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What Options Do New Jersey Landlords Have In Light Of Eviction Bans?

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Matthew Robinson - Real Estate - Super Lawyers

Answered by: Matthew Robinson

Located in Millville, NJRobinson & Robinson, LLC

Phone: 856-825-7700
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The answer to this question depends on where your property is located in New Jersey. There are both federal and state moratoriums at play, and each county implements them differently. In most counties, a landlord can file and process a nonpayment eviction complaint with the civil clerk, but a trial would not be scheduled until the following events occur:

It doesn’t pay to wait

Some landlords with tenants who have stopped paying rent are reluctant to file an eviction because they do not want to incur additional costs. However, it is important to remember that the courts take up eviction cases on a first-come, first-served basis. The longer landlords wait to file an eviction, the farther back in line they get, and the more months they will have to endure without rent payments. Furthermore, the legal fees associated with eviction pale in comparison to the monthly rent a landlord stands to lose from a tenant who is not paying. 

Filing an eviction can lead to resolution

Even though trials cannot be scheduled, there is still tremendous value to filing an eviction complaint as soon as possible. When a complaint is filed and the tenant is served an eviction summons for failure to pay rent, they ultimately have two choices:

  • Pay all unpaid rent plus the landlord’s attorney fees to stay at the property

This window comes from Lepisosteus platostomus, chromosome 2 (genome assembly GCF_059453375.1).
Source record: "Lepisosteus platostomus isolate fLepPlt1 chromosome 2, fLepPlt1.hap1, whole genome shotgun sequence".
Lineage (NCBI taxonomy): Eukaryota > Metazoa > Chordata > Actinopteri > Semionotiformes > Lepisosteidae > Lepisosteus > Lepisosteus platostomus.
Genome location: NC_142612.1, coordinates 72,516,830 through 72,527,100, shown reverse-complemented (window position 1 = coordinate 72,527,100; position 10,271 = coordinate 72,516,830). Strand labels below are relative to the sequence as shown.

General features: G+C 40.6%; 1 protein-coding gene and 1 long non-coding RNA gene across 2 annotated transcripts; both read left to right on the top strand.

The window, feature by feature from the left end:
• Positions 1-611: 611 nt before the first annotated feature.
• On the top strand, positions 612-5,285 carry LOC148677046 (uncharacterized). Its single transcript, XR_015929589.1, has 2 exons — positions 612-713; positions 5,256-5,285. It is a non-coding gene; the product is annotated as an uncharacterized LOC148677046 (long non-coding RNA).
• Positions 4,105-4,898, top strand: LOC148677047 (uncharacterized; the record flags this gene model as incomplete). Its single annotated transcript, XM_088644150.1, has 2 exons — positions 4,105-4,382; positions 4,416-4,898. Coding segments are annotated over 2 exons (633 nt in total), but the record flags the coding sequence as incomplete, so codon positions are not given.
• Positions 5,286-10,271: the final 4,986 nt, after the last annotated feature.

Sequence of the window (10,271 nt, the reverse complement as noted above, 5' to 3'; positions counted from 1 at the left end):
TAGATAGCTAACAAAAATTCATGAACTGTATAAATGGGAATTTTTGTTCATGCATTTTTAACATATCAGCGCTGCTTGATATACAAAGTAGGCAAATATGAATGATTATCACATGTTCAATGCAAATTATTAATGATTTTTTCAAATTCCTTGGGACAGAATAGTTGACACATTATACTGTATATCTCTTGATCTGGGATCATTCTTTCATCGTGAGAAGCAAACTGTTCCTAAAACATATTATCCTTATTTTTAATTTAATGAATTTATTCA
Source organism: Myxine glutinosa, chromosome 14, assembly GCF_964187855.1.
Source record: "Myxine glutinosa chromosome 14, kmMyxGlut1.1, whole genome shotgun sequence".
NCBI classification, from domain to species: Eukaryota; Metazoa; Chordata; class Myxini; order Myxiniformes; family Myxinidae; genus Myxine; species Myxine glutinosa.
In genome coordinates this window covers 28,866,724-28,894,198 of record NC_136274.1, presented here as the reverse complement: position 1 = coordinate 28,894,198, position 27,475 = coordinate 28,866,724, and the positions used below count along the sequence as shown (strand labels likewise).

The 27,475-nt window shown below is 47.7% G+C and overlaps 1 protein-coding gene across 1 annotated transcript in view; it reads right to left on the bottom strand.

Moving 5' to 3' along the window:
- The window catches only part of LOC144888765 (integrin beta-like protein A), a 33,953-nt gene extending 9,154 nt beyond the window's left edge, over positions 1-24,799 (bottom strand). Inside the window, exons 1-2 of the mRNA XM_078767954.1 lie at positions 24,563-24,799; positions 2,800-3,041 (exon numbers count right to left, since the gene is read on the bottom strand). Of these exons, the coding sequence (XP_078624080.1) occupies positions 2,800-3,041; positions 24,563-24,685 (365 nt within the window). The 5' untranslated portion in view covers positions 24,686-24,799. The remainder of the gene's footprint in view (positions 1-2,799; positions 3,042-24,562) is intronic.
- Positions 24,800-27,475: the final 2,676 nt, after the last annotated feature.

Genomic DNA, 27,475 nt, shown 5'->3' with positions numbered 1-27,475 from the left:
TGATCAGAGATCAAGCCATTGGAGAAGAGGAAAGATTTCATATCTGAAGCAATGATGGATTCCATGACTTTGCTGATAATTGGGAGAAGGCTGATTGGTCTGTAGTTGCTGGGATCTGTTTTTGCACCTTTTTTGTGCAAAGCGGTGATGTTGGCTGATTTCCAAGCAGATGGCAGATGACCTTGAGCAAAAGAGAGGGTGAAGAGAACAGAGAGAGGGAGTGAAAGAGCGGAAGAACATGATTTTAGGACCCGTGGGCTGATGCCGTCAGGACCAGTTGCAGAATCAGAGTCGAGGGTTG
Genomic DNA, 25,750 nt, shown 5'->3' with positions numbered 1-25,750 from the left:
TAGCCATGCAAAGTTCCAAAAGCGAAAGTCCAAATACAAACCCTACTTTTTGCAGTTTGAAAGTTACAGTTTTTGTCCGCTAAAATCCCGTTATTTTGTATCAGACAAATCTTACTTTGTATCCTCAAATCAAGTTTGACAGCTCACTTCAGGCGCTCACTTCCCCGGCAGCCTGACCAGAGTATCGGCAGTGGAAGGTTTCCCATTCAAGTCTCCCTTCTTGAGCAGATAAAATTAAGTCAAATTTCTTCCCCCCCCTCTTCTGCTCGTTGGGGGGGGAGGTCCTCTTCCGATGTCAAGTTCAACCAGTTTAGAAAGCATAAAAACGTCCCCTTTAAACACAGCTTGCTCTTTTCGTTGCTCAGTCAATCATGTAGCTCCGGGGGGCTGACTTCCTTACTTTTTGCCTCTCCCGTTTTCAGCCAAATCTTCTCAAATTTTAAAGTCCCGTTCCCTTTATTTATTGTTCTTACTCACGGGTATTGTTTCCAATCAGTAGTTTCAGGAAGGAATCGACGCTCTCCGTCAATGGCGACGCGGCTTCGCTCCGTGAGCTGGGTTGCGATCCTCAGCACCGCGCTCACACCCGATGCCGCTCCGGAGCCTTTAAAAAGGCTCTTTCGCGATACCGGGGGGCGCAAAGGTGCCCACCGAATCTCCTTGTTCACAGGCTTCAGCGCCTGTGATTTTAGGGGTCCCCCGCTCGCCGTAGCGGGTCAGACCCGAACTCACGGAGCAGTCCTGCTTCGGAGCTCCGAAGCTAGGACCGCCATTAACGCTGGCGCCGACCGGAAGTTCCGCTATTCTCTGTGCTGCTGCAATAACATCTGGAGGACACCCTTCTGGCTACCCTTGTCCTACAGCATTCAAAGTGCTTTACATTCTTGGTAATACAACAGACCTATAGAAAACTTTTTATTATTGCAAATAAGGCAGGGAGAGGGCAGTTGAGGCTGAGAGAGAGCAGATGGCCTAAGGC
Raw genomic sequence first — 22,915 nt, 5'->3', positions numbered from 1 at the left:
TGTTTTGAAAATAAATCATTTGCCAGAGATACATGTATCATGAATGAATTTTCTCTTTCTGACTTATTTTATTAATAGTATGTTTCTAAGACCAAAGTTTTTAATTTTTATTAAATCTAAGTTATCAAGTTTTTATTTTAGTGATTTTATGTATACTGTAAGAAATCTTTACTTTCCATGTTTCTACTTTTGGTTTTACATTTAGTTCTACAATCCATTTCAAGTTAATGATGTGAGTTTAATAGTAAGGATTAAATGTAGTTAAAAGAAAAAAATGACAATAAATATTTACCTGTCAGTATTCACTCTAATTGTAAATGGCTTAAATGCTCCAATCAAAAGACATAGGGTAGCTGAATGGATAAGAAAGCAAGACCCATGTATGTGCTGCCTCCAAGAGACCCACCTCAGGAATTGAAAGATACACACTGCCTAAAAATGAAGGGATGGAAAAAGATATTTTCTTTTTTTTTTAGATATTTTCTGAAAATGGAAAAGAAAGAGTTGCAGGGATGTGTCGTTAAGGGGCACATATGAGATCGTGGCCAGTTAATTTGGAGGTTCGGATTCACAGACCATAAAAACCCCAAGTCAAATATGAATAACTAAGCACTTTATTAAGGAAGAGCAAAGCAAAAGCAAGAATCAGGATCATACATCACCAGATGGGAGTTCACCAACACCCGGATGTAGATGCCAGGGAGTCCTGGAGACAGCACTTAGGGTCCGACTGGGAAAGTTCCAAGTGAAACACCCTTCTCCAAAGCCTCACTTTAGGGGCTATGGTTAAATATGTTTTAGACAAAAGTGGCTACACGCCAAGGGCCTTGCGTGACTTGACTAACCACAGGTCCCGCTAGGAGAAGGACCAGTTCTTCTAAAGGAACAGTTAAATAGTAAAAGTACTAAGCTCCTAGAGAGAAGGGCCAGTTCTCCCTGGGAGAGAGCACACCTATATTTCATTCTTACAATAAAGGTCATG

• Leave the property 

Filing an eviction motivates all parties to discuss options and possible resolutions. Certain counties are scheduling virtual settlement conferences and allowing all parties to seek a reasonable resolution. Without a filed complaint, a landlord is unable to avail themselves to these opportunities.

Tenant assistance programs

Once an eviction is filed, your tenant may be eligible for various assistance programs. An attorney can help keep track of these programs and make sure both landlords and their tenants are aware that this help may be available. A tenant who receives assistance may be able to buy themselves the time they need to get back on their feet and provide much-needed repayment to the landlord. However, these programs often target tenants who are between one to three months behind on their rent. Those who have been unable to pay for more than three months are less likely to receive assistance. It is in these cases where proceeding with the eviction becomes the next best step for landlords. Unfortunately, landlords who are reluctant to file an eviction should remember there are no mortgage assistance programs when tenants stop paying. The mortgage and property taxes are still due no matter what. In many cases, eviction may be the only way to remove nonpaying tenants and replace them with ones who can pay.

Doing it yourself can backfire

While it is technically possible for landlords to evict tenants without the help of an attorney, it is not advisable. Landlords who make mistakes with the paperwork will get sent to the back of the line, which means losing more time and rent payments. There are nuances involved in filing evictions, and it is all too easy to make a mistake and be back at square one. When you work with an attorney, they can keep track of the status of state and federal moratoriums, tenant assistance programs, filing requirements and everything else needed in the eviction process. Working with an attorney in this capacity saves landlords time, money, energy and stress.

Disclaimer: The answer is intended to be for informational purposes only. It should not be relied on as legal advice, nor construed as a form of attorney-client relationship.

Disclosure: No aspect of this advertisement has been approved by the Supreme Court of New Jersey. Please visit the Super Lawyers Selection Process for a detailed description of the Super Lawyers selection methodology.

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